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Opposing Views - 'Future' Broadband Services

Posted: 18th Apr, 2007 By: MarkJ
The recent Broadband Stakeholders Group (BSG) report, which cited the importance of building a better broadband network, caused a lot of discussion. Typically much of this has been positive, but not everybody agrees with the BSG conclusions.

Dan Cole, head of product management at THUS (Demon Internet), feels that the BSG is overlooking key elements within our market:

“The technology to provide high-speed broadband of up to 100Mbps is already available in the UK, should it be required. However the UK market has traditionally been much more concerned with tailoring broadband packages to meet the business need, therefore improving its return on investment. As such the telecoms market has a dual educational role to play to prove the worth of any technology investment.

Telecoms operators must discuss both present and future broadband needs with customers to ensure that they are educated on what is currently available in the market. However, while the pressure is on the telecoms operators to make the business case for increased broadband speed, we cannot ignore the fact that many businesses only require enough download capacity to receive emails and attachments.

BSG’s report needs to extend beyond download speeds to also include upstream speeds, and it is vital that businesses are educated about the importance of upstream capacity which is becoming increasingly important. This is especially true for media companies that upload large image and video files, as well as the growing number of companies that have flexible remote working practices with many employees accessing large amounts of data held on company servers from remote locations.

Significant broadband speeds are already available for UK organisations to take advantage of, where and when required. For example, THUS is providing broadband speeds in excess of 10Mbps in both directions and, where needed, 100Mbps, to schools, libraries and other council buildings throughout the Highlands and Islands of Scotland, with the Pathfinder Project. In this case, the bandwidth is being used to enable valued services such as interactive multi-media learning in schools and colleges and this can only be achieved by having an intelligent network in place that can accommodate high speeds both downstream and upstream.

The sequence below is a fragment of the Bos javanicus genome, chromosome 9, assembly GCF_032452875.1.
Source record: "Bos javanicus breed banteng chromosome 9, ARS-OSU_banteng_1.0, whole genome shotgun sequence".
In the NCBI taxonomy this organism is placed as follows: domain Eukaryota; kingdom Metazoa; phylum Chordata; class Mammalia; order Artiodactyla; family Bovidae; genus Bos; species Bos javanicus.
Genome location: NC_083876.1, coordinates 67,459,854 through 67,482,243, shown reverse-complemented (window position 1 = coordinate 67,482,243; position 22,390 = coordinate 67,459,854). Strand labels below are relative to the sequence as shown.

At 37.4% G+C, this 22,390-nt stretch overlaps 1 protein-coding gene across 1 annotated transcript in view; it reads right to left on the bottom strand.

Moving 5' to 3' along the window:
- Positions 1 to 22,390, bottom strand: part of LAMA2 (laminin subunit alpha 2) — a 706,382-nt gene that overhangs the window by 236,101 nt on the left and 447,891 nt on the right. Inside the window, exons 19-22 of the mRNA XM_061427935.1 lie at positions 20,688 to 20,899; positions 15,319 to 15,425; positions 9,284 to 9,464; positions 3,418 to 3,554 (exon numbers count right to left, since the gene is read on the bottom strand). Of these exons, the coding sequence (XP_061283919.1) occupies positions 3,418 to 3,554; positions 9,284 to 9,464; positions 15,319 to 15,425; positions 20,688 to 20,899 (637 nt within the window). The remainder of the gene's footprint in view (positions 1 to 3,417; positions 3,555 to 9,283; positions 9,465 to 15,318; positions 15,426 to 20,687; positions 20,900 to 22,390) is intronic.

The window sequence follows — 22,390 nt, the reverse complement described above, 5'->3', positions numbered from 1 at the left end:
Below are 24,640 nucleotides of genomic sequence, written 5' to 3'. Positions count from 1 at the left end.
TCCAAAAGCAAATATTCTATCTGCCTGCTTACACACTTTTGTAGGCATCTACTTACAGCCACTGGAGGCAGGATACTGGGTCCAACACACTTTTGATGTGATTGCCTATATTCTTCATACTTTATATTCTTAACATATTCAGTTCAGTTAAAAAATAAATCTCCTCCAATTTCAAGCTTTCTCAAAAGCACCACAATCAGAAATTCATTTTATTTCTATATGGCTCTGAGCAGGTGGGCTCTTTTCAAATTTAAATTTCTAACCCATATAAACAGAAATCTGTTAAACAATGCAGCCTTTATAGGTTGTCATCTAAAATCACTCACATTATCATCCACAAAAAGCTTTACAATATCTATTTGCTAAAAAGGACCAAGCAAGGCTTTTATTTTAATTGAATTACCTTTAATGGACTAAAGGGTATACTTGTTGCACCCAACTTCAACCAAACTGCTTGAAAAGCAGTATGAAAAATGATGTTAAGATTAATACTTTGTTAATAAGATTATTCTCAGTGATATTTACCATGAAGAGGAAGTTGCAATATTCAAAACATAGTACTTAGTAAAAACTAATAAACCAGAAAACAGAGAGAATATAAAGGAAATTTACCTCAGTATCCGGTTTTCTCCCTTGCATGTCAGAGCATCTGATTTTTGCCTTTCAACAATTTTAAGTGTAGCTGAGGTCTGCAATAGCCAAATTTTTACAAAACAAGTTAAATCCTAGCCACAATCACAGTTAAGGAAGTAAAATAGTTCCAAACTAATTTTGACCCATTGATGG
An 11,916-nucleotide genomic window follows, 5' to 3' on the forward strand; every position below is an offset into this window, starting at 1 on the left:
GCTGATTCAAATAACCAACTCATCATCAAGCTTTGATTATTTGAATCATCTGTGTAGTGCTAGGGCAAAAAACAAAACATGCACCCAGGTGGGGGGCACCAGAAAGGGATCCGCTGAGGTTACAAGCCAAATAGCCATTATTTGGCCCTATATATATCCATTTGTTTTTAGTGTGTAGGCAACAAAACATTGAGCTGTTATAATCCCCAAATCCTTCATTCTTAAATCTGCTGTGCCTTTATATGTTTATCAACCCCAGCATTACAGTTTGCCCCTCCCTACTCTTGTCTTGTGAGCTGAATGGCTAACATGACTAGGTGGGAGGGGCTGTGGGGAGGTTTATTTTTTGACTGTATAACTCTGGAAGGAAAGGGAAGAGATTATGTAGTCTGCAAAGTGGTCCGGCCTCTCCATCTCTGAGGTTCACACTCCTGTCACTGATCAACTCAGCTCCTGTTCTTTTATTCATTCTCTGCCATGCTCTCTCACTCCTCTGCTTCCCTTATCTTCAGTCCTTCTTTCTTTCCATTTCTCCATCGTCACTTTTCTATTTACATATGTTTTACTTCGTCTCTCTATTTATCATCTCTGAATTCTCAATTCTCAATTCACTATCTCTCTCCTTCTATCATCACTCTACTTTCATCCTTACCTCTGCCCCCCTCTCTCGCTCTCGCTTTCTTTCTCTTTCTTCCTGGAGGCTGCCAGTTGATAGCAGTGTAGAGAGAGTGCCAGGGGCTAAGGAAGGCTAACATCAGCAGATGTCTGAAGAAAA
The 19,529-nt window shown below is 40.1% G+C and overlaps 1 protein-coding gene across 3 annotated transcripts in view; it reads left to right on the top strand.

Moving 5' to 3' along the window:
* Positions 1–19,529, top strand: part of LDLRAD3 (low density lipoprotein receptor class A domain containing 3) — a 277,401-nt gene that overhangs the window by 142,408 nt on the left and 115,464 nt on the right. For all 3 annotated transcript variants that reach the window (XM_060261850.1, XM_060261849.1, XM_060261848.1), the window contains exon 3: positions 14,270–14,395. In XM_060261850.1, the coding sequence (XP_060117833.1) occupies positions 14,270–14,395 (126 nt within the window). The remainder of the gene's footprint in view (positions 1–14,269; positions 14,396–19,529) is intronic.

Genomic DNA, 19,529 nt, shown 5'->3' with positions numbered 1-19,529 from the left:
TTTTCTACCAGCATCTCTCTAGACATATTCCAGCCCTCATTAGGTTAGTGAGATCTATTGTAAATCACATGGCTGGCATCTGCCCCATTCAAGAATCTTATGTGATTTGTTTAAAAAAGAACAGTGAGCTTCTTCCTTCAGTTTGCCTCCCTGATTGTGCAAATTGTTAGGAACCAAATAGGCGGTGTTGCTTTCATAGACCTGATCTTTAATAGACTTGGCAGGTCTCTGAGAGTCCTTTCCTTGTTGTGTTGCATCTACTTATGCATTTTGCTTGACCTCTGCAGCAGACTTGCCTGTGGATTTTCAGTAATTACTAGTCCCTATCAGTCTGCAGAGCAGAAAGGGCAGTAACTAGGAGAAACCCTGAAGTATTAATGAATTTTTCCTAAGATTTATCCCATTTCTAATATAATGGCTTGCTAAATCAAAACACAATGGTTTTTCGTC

The remarks from THUS appear to focus primarily upon business access and in that respect it succeeds in making some very valid points.

Meanwhile moneysupermarket.com's head of broadband, Jason Lloyd, focuses a bit more on the residential side. He points to Virgin Media's existing cable network and BT's forthcoming 21CN, suggesting that no further investment is needed. There’s also the potential threat to smaller ISP’s, which may find it difficult to keep up:

"There is a fear growing within the broadband industry that once BT stops supporting the roll-out of LLU (unbundled) services, we will see the industry start to become dominated by the main players who have the funds necessary to develop their own fibre optic networks"

Many smaller providers hit troubled times last year while adapting to BT’s up to 8Mbps “MAX” technology (see some of our recent ISP Interviews) and ADSL2+ is expected to cause similar problems. Related ISP’s may again run into difficulties while attempting to find the needed investment for a new network.

Lloyd goes on to suggest that BT could be placed back into public hands and its networked turned neutral, although we can't see that happening. Likewise we can’t see Virgin Media extending its cable coverage beyond that 50% mark and BT’s existing network, even after 21CN, won’t be powerful enough by itself.

Speaking as a consumer focused website, ISPreview wants to see ordinary people having access to faster broadband services that actually run at the speed advertised – for EVERYBODY. However the reality is that taking such a step will take time and money, lots of it. We may just have to live with ADSL2+ for awhile, much like dialup before it.
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